The only grocery store in Pine Ridge remained closed Tuesday night after nearly a dozen major health violations involving raw meat.
"They'd take hamburger home and it would look all nice on the outside but when they dug on the inside it was all brown," Oglala Sioux Tribal President John Yellow Bird Steele said.
That led to an inspection by Indian Health Services.
"They've got a picture of a piece of meat in their coolers that the expiration date was February 23, 2012. And this is May!" Yellow Bird Steele said.
"We actually bought it and cooked it and I fed my daughters the meat and we ate it," Pine Ridge resident Kimberly Big Boy said.
Even the tribe's president claims to have gotten tainted meat.
"I bought some chicken and it was rank. It smelled to high heaven. I took it back and they said to go get another one. I went and got another one and it was in the same condition," Yellow Bird Steele said.
"And I've gotten sick and didn't think anything of it until I heard," Big Boy said.
They're complaints that the store's attorney says his clients are taking seriously.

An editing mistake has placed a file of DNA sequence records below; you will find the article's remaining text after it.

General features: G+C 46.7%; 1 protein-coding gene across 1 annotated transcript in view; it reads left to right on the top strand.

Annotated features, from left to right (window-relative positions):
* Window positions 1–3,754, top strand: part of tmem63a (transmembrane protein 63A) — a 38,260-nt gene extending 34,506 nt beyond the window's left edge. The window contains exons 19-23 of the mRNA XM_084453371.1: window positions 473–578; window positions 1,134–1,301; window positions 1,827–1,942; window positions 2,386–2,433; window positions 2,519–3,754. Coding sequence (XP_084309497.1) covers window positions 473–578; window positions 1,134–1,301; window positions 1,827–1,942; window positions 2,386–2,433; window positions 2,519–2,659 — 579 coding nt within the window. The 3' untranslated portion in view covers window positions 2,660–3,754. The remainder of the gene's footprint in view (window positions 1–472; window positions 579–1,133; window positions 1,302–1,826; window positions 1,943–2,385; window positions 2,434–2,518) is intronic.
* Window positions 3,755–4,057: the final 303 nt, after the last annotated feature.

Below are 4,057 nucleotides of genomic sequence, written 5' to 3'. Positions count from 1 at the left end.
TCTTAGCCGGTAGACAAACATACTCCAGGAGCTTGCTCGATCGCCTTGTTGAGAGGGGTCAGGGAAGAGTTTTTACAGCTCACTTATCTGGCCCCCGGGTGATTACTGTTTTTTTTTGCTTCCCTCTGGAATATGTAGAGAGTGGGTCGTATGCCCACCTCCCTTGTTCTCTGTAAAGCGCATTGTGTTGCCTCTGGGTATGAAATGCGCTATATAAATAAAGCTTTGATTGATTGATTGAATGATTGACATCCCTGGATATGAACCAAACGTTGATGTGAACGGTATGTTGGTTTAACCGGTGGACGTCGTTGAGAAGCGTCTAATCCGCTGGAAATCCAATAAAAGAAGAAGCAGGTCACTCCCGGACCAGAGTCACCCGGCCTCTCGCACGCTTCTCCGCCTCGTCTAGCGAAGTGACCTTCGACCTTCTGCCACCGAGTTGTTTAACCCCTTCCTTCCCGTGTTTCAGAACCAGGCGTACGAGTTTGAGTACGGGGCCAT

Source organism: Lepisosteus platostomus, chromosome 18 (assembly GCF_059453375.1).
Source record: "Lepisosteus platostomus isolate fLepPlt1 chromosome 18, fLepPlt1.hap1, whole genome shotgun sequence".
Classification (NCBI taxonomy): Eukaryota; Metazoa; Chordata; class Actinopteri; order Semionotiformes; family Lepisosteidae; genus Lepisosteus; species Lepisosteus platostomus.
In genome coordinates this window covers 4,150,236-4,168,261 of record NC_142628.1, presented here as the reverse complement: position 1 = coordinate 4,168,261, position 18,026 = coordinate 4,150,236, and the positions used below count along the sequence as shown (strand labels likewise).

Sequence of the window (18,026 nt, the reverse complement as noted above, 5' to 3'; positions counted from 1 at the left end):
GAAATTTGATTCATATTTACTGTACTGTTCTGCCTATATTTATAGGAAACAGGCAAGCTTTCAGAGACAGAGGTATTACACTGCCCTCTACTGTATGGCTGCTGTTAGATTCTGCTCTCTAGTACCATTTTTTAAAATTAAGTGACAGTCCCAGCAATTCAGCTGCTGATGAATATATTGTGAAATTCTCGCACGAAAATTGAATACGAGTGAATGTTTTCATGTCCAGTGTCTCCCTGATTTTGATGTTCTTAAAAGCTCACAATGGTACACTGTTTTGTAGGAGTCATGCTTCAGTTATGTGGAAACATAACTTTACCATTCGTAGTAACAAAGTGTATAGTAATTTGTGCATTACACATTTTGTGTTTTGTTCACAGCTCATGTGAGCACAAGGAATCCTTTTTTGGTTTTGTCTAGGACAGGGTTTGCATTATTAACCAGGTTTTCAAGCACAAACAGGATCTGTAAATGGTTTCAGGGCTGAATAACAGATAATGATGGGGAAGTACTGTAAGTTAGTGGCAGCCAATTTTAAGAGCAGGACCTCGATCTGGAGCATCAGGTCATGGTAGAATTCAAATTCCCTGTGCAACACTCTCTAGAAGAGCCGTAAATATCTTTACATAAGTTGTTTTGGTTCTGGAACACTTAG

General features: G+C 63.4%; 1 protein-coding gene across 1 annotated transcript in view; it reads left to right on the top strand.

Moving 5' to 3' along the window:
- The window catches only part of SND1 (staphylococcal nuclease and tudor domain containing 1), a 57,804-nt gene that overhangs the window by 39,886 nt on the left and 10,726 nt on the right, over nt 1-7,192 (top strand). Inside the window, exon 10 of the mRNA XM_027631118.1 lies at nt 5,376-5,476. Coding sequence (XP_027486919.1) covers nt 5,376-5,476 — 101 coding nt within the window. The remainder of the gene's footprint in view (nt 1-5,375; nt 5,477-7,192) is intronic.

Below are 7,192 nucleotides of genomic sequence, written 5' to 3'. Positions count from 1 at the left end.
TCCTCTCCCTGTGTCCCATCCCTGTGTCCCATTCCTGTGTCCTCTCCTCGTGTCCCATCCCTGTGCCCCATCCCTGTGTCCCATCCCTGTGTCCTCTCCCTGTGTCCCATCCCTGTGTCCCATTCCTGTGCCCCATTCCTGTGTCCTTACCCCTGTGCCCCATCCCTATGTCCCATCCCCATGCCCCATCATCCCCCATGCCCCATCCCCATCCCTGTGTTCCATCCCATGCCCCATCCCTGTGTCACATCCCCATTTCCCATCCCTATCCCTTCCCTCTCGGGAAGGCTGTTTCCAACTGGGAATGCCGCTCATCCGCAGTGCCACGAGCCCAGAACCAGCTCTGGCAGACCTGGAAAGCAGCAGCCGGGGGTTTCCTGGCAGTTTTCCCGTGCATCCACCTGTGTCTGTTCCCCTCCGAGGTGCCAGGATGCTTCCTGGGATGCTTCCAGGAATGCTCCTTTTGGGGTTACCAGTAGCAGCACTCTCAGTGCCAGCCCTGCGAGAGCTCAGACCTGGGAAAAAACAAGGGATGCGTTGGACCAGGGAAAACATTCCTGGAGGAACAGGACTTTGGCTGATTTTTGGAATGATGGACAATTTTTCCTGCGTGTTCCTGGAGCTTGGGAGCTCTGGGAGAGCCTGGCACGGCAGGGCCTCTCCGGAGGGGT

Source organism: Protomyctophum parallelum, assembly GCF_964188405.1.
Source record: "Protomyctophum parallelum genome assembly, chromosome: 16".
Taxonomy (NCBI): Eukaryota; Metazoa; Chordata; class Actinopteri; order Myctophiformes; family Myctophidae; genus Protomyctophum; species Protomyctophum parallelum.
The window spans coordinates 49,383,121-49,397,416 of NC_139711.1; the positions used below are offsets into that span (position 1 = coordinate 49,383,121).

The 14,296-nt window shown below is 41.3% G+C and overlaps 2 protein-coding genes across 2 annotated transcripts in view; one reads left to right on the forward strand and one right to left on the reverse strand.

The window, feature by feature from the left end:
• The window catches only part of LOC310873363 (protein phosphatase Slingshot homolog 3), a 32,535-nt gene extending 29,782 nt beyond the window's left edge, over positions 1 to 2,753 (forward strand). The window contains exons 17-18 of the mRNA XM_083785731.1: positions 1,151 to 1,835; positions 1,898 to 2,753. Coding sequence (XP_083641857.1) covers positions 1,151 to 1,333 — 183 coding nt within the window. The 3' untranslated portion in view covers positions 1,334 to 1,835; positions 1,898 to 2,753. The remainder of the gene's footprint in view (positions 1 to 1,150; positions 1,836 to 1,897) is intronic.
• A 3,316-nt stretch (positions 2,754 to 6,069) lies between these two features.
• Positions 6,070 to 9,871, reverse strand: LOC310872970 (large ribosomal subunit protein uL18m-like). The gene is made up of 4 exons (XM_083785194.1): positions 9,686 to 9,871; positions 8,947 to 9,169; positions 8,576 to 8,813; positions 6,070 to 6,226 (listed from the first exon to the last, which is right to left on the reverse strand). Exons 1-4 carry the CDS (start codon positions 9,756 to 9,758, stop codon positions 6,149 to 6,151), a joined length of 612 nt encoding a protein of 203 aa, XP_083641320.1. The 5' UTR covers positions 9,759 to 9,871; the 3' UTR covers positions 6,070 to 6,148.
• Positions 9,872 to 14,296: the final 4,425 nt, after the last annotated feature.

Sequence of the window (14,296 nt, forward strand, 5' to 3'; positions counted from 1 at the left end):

"Those violations were almost immediately corrected. And with the exception of one they're all corrected at the present time," attorney Terry Pechota said.
The tribe shut down the Sioux Nation Shopping Center last Friday but not for the health code violations. They were concerned about potential retaliation from the community.
"I put in for a restraining order against them to prevent a serious breach of the peace," Yellow Bird Steele said.
Tribal officials have even gone as far as positioning police at the grocery in case there's civil unrest when it reopens, which may be soon. The restraining order could be lifted by tomorrow.
"We are not going to be open tomorrow, for sure. And if we are in operation and a situation like that develops we will close the store. I don't think that anyone wants anyone to get hurt," Pechota said.
The grocery store actually leases the building from the tribe, which is considering terminating their contract if the issues persist.
Pechota says that his clients are willing to discuss any concerns with the tribe and that nothing is off the table.